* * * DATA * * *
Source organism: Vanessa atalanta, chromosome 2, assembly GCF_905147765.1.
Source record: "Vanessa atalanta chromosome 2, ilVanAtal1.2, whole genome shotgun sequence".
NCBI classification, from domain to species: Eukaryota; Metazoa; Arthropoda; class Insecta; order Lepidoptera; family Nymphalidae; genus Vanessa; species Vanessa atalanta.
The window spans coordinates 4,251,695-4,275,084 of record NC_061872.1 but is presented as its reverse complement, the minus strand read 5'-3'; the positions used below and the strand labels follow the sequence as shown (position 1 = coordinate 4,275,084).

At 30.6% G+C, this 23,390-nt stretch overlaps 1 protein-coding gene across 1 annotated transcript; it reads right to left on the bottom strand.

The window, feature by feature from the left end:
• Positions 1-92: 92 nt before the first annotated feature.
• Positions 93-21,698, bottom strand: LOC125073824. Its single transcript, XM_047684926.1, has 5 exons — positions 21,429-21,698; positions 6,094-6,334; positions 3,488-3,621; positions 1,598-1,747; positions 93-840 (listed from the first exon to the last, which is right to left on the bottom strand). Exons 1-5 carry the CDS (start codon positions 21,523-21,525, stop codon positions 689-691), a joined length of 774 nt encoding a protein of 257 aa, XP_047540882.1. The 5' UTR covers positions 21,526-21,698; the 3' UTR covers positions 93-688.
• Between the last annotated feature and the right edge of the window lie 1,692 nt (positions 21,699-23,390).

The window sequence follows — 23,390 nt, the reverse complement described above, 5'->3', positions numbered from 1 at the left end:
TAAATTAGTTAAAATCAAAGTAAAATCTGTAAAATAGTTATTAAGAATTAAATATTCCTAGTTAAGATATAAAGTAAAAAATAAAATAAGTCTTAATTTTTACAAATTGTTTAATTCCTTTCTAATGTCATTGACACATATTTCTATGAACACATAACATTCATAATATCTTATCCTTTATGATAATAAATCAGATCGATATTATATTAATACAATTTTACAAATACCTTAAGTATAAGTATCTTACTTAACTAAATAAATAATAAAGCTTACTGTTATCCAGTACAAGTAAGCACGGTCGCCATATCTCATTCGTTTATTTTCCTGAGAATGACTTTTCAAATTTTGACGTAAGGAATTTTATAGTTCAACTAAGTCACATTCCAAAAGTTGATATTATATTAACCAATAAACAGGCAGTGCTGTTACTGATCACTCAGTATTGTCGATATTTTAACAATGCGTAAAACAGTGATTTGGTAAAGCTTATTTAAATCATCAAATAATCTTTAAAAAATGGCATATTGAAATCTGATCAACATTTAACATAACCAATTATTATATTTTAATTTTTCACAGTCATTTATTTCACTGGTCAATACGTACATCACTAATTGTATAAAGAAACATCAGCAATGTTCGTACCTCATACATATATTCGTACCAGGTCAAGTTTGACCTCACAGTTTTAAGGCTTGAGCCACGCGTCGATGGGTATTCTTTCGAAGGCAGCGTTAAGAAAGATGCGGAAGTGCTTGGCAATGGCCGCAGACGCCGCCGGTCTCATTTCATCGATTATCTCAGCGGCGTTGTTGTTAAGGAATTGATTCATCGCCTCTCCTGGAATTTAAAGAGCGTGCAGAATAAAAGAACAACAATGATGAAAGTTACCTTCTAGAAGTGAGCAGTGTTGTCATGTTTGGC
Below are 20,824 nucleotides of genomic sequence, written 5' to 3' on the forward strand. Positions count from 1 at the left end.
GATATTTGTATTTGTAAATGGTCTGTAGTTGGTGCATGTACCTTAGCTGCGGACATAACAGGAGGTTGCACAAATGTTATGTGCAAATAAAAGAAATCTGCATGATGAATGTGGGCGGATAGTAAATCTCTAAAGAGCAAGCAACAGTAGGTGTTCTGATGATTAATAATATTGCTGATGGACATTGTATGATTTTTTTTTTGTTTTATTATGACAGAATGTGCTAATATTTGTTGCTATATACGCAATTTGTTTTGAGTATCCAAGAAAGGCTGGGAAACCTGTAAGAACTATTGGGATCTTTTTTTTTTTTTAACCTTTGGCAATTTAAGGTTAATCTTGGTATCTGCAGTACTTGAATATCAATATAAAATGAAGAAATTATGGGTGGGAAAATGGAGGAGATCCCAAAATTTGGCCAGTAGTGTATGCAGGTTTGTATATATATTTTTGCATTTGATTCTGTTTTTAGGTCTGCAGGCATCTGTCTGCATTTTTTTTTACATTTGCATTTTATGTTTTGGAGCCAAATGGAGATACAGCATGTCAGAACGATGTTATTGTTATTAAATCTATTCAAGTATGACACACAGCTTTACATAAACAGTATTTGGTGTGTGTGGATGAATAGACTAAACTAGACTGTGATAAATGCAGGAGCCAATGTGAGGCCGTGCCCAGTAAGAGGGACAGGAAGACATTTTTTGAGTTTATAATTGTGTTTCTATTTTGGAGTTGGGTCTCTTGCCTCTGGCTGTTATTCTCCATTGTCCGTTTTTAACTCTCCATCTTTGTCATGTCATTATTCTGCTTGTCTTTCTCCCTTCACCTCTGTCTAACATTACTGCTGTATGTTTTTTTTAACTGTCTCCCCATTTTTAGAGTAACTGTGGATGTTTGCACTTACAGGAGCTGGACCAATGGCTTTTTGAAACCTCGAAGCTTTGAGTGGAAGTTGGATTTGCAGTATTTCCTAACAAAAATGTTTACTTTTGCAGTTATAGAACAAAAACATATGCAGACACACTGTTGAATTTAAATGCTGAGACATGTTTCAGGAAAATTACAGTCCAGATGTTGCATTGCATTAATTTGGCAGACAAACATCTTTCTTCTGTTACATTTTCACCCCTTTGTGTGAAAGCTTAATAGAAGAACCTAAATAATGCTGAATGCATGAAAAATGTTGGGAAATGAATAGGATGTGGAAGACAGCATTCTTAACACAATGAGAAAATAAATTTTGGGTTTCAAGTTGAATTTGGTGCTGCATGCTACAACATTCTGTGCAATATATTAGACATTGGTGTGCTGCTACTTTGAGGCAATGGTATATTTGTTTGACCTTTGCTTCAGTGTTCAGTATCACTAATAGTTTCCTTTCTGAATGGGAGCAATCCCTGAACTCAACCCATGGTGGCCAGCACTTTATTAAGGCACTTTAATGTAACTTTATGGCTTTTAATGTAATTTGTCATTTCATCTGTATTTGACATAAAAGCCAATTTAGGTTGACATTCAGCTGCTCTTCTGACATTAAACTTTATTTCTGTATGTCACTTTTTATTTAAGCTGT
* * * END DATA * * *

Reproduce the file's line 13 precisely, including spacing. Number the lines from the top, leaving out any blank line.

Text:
GATATTTGTATTTGTAAATGGTCTGTAGTTGGTGCATGTACCTTAGCTGCGGACATAACAGGAGGTTGCACAAATGTTATGTGCAAATAAAAGAAATCTGCATGATGAATGTGGGCGGATAGTAAATCTCTAAAGAGCAAGCAACAGTAGGTGTTCTGATGATTAATAATATTGCTGATGGACATTGTATGATTTTTTTTTTGTTTTATTATGACAGAATGTGCTAATATTTGTTGCTATATACGCAATTTGTTTTGAGTATCCAAGAAAGGCTGGGAAACCTGTAAGAACTATTGGGATCTTTTTTTTTTTTTAACCTTTGGCAATTTAAGGTTAATCTTGGTATCTGCAGTACTTGAATATCAATATAAAATGAAGAAATTATGGGTGGGAAAATGGAGGAGATCCCAAAATTTGGCCAGTAGTGTATGCAGGTTTGTATATATATTTTTGCATTTGATTCTGTTTTTAGGTCTGCAGGCATCTGTCTGCATTTTTTTTTACATTTGCATTTTATGTTTTGGAGCCAAATGGAGATACAGCATGTCAGAACGATGTTATTGTTATTAAATCTATTCAAGTATGACACACAGCTTTACATAAACAGTATTTGGTGTGTGTGGATGAATAGACTAAACTAGACTGTGATAAATGCAGGAGCCAATGTGAGGCCGTGCCCAGTAAGAGGGACAGGAAGACATTTTTTGAGTTTATAATTGTGTTTCTATTTTGGAGTTGGGTCTCTTGCCTCTGGCTGTTATTCTCCATTGTCCGTTTTTAACTCTCCATCTTTGTCATGTCATTATTCTGCTTGTCTTTCTCCCTTCACCTCTGTCTAACATTACTGCTGTATGTTTTTTTTAACTGTCTCCCCATTTTTAGAGTAACTGTGGATGTTTGCACTTACAGGAGCTGGACCAATGGCTTTTTGAAACCTCGAAGCTTTGAGTGGAAGTTGGATTTGCAGTATTTCCTAACAAAAATGTTTACTTTTGCAGTTATAGAACAAAAACATATGCAGACACACTGTTGAATTTAAATGCTGAGACATGTTTCAGGAAAATTACAGTCCAGATGTTGCATTGCATTAATTTGGCAGACAAACATCTTTCTTCTGTTACATTTTCACCCCTTTGTGTGAAAGCTTAATAGAAGAACCTAAATAATGCTGAATGCATGAAAAATGTTGGGAAATGAATAGGATGTGGAAGACAGCATTCTTAACACAATGAGAAAATAAATTTTGGGTTTCAAGTTGAATTTGGTGCTGCATGCTACAACATTCTGTGCAATATATTAGACATTGGTGTGCTGCTACTTTGAGGCAATGGTATATTTGTTTGACCTTTGCTTCAGTGTTCAGTATCACTAATAGTTTCCTTTCTGAATGGGAGCAATCCCTGAACTCAACCCATGGTGGCCAGCACTTTATTAAGGCACTTTAATGTAACTTTATGGCTTTTAATGTAATTTGTCATTTCATCTGTATTTGACATAAAAGCCAATTTAGGTTGACATTCAGCTGCTCTTCTGACATTAAACTTTATTTCTGTATGTCACTTTTTATTTAAGCTGT